Share Email Print

Proceedings Paper

The GRAVITY spectrometers: mechanical design
Format Member Price Non-Member Price
PDF $17.00 $21.00

Paper Abstract

Operating on 6 interferometric baselines, i.e. using all 4 UTs, the 2nd generation VLTI instrument GRAVITY will deliver narrow angle astrometry with 10μas accuracy at the infrared K-band. Within the international GRAVITY consortium, the Cologne institute is responsible for the development and construction of the two spectrometers: one for the science object, and one for the fringe tracking object. Optically two individual components, both spectrometers are two separate units with their own housing and interfaces inside the vacuum vessel of GRAVITY. The general design of the spectrometers, however, is similar. The optical layout is separated into beam collimator (with integrated optics and metrology laser injection) and camera system (with detector, dispersive element, & Wollaston filter wheel). Mechanically, this transfers to two regions which are separated by a solid baffle wall incorporating the blocking filter for the metrology Laser wavelength. The optical subunits are mounted in individual rigid tubes which pay respect to the individual shape, size and thermal expansion of the lenses. For a minimized thermal background, the spectrometers are actively cooled down to an operating temperature of 80K in the ambient temperature environment of the GRAVITY vacuum dewar. The integrated optics beam combiner and the metrology laser injection, which are operated at 200/240K, are mounted thermally isolated to the cold housing of the spectrometers. The optical design has shown that the alignment of the detector is crucial to the performance of the spectrometers. Therefore, in addition to four wheel mechanisms, six cryogenic positioning mechanisms are included in the mechanical design of the detector mount.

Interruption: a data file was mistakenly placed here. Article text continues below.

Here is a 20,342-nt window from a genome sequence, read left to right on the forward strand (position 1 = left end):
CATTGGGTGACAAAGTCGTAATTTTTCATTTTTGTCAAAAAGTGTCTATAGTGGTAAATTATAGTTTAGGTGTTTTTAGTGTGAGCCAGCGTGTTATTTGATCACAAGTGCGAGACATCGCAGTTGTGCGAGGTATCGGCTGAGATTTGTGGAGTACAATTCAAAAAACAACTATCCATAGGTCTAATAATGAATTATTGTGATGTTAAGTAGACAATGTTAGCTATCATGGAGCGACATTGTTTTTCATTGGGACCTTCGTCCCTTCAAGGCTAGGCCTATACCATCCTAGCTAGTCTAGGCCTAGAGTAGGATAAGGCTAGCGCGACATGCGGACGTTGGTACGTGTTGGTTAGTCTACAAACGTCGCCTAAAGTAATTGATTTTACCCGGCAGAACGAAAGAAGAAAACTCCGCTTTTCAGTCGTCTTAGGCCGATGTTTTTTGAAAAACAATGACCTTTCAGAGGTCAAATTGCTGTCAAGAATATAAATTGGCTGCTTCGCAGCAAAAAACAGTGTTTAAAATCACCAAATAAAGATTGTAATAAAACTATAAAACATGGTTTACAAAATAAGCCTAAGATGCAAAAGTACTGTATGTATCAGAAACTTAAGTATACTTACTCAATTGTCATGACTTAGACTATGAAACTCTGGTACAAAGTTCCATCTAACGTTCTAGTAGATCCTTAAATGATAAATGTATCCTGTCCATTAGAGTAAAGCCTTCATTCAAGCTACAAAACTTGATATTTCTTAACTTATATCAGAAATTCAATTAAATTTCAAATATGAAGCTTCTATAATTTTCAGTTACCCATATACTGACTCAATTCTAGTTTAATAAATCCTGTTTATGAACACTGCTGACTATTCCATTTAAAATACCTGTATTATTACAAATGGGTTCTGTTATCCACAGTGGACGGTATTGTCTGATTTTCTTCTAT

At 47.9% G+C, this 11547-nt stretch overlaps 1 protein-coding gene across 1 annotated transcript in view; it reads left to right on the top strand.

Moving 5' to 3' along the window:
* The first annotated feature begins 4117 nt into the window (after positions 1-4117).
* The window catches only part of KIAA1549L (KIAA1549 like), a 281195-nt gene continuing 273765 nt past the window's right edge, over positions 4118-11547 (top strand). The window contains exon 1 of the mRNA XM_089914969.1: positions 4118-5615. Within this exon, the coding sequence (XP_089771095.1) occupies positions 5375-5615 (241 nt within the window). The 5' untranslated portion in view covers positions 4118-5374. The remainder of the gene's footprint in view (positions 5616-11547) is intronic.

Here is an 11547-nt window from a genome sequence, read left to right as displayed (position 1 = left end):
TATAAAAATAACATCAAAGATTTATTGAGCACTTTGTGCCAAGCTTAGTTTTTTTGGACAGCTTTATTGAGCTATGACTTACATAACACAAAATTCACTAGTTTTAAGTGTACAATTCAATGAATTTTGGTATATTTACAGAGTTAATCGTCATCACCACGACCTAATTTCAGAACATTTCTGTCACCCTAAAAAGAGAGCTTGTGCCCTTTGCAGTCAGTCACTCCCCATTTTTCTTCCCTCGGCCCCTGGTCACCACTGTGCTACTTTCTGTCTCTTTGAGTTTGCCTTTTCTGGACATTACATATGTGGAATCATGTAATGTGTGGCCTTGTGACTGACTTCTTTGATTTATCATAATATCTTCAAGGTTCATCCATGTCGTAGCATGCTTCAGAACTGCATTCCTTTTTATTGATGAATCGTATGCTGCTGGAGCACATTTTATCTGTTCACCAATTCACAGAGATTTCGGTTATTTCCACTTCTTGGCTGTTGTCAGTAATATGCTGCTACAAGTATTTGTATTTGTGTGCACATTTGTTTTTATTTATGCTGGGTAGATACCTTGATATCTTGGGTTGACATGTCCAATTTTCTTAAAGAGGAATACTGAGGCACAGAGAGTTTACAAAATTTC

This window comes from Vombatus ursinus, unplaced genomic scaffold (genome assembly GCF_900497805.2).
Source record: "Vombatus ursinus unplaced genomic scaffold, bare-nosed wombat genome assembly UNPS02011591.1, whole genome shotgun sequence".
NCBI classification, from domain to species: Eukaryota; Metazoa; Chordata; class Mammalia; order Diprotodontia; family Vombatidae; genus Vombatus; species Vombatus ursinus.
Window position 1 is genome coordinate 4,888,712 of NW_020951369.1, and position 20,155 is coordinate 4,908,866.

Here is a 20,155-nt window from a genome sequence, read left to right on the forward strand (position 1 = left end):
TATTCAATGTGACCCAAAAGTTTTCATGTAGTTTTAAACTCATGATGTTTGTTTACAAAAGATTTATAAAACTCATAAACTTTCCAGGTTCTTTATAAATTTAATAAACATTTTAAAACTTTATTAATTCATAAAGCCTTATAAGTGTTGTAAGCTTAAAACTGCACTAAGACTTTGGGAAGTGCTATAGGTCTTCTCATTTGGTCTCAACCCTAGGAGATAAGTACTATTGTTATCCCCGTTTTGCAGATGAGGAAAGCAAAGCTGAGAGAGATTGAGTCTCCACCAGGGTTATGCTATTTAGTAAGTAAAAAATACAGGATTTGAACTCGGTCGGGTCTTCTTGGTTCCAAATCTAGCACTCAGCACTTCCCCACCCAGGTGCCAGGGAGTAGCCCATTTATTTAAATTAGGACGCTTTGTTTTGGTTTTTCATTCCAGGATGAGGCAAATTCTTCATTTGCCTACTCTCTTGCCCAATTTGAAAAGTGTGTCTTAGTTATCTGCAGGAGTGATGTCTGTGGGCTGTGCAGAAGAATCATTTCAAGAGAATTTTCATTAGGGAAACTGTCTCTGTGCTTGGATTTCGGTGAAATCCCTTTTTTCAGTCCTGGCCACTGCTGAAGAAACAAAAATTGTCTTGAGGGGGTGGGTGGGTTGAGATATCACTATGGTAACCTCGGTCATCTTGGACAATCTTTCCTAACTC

Paper Details

Date Published: 26 July 2010
PDF: 9 pages
Proc. SPIE 7739, Modern Technologies in Space- and Ground-based Telescopes and Instrumentation, 77393P (26 July 2010); doi: 10.1117/12.856118
Show Author Affiliations
Sebastian Fischer, Univ. zu Köln (Germany)
Michael Wiest, Univ. zu Köln (Germany)
Christian Straubmeier, Univ. zu Köln (Germany)
Senol Yazici, Univ. zu Köln (Germany)
Constanza Araujo-Hauck, Univ. zu Köln (Germany)
Frank Eisenhauer, Max-Planck-Institut für extraterrestrische Physik (Germany)
Guy Perrin, Lab. d'Etudes Spatiales et d'Instrumetation en Astrophysique (France)
Institut National des Sciences de l'Univers (France)
Groupement d'Intérêt Scientifique PHASE (France)
Wolfgang Brandner, Max-Planck-Institut für Astronomie (Germany)
Karine Perraut, Lab. d'Astrophysique de l'Observatoire de Grenoble (France)
Antonio Amorim, Univ. de Lisboa (Portugal)
Markus Schöller, European Southern Observatory (Germany)
Andreas Eckart, Univ. zu Köln (Germany)
Max-Planck-Institut für Radioastroniomie (Germany)

Published in SPIE Proceedings Vol. 7739:
Modern Technologies in Space- and Ground-based Telescopes and Instrumentation
Eli Atad-Ettedgui; Dietrich Lemke, Editor(s)

© SPIE. Terms of Use
Back to Top
Sign in to read the full article
Create a free SPIE account to get access to
premium articles and original research
Forgot your username?